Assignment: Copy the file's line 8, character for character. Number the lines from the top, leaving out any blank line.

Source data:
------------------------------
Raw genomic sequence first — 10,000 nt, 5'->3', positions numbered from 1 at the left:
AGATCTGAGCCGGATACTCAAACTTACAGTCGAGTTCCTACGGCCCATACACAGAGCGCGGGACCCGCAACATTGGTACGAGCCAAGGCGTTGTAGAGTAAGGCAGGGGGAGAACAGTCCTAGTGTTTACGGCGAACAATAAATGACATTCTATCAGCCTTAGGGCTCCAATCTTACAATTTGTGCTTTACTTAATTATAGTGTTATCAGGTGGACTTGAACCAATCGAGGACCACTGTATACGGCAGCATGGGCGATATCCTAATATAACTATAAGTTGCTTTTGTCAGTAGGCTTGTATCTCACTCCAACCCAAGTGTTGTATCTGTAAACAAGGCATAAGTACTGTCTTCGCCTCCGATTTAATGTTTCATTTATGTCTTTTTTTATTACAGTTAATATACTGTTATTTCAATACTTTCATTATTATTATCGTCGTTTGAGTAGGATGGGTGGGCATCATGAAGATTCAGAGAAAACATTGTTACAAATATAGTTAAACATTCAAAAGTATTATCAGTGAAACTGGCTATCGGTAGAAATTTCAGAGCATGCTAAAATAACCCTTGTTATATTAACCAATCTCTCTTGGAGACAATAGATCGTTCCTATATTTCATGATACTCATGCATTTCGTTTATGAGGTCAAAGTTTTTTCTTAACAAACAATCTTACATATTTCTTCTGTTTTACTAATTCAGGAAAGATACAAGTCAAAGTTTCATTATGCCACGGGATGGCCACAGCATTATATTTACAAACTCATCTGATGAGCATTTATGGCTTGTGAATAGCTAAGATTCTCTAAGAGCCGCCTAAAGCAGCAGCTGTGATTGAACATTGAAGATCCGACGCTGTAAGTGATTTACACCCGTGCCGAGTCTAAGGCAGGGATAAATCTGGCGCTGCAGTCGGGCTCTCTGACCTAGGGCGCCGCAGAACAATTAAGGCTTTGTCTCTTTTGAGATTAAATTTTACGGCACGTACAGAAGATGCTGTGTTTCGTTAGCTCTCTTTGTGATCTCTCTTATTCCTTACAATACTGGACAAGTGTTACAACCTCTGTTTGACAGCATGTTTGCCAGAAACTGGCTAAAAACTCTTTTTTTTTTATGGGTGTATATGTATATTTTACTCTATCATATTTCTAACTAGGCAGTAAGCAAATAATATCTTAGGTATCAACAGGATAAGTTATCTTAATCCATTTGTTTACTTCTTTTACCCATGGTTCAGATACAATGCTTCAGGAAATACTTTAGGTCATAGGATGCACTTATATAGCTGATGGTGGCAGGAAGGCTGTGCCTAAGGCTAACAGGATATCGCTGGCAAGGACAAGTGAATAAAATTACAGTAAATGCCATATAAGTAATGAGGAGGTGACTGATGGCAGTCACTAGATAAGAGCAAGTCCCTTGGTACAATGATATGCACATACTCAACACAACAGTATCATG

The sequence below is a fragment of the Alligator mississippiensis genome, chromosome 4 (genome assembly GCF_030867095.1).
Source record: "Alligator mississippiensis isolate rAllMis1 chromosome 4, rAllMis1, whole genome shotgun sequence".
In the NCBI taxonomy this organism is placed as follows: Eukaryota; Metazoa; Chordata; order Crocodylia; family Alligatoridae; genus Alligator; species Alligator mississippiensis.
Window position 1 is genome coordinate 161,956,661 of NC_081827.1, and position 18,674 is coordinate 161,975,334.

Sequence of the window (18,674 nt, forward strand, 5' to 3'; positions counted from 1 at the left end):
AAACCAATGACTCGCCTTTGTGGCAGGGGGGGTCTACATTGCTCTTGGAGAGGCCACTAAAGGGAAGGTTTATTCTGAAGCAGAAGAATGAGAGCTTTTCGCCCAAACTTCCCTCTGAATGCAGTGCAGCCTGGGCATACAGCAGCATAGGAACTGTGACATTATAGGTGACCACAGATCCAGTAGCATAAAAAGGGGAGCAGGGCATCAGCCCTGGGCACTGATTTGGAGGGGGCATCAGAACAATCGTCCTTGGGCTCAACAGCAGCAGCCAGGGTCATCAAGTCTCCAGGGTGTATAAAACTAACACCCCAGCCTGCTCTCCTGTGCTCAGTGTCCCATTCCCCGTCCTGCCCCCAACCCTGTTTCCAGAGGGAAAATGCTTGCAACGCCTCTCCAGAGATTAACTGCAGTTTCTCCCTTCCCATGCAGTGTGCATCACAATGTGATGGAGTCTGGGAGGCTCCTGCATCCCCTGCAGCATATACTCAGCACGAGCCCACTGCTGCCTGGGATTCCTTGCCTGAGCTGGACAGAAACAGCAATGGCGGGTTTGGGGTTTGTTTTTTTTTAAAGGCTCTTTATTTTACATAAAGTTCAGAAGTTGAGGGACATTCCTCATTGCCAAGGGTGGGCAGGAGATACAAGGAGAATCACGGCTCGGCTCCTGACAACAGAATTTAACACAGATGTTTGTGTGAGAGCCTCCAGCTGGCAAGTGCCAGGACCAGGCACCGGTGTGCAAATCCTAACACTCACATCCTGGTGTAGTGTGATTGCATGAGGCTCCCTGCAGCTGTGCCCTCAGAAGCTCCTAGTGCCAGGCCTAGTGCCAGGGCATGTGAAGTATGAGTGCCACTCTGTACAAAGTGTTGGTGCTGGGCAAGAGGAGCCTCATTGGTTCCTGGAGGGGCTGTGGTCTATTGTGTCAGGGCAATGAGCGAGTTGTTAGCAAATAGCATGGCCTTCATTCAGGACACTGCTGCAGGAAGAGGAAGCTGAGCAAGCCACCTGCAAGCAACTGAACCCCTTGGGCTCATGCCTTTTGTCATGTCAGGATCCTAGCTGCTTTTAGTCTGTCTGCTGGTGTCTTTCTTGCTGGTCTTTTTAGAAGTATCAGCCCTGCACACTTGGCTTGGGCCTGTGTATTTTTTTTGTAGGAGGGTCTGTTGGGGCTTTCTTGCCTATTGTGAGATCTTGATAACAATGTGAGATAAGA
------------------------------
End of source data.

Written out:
AAACCAATGACTCGCCTTTGTGGCAGGGGGGGTCTACATTGCTCTTGGAGAGGCCACTAAAGGGAAGGTTTATTCTGAAGCAGAAGAATGAGAGCTTTTCGCCCAAACTTCCCTCTGAATGCAGTGCAGCCTGGGCATACAGCAGCATAGGAACTGTGACATTATAGGTGACCACAGATCCAGTAGCATAAAAAGGGGAGCAGGGCATCAGCCCTGGGCACTGATTTGGAGGGGGCATCAGAACAATCGTCCTTGGGCTCAACAGCAGCAGCCAGGGTCATCAAGTCTCCAGGGTGTATAAAACTAACACCCCAGCCTGCTCTCCTGTGCTCAGTGTCCCATTCCCCGTCCTGCCCCCAACCCTGTTTCCAGAGGGAAAATGCTTGCAACGCCTCTCCAGAGATTAACTGCAGTTTCTCCCTTCCCATGCAGTGTGCATCACAATGTGATGGAGTCTGGGAGGCTCCTGCATCCCCTGCAGCATATACTCAGCACGAGCCCACTGCTGCCTGGGATTCCTTGCCTGAGCTGGACAGAAACAGCAATGGCGGGTTTGGGGTTTGTTTTTTTTTAAAGGCTCTTTATTTTACATAAAGTTCAGAAGTTGAGGGACATTCCTCATTGCCAAGGGTGGGCAGGAGATACAAGGAGAATCACGGCTCGGCTCCTGACAACAGAATTTAACACAGATGTTTGTGTGAGAGCCTCCAGCTGGCAAGTGCCAGGACCAGGCACCGGTGTGCAAATCCTAACACTCACATCCTGGTGTAGTGTGATTGCATGAGGCTCCCTGCAGCTGTGCCCTCAGAAGCTCCTAGTGCCAGGCCTAGTGCCAGGGCATGTGAAGTATGAGTGCCACTCTGTACAAAGTGTTGGTGCTGGGCAAGAGGAGCCTCATTGGTTCCTGGAGGGGCTGTGGTCTATTGTGTCAGGGCAATGAGCGAGTTGTTAGCAAATAGCATGGCCTTCATTCAGGACACTGCTGCAGGAAGAGGAAGCTGAGCAAGCCACCTGCAAGCAACTGAACCCCTTGGGCTCATGCCTTTTGTCATGTCAGGATCCTAGCTGCTTTTAGTCTGTCTGCTGGTGTCTTTCTTGCTGGTCTTTTTAGAAGTATCAGCCCTGCACACTTGGCTTGGGCCTGTGTATTTTTTTTGTAGGAGGGTCTGTTGGGGCTTTCTTGCCTATTGTGAGATCTTGATAACAATGTGAGATAAGA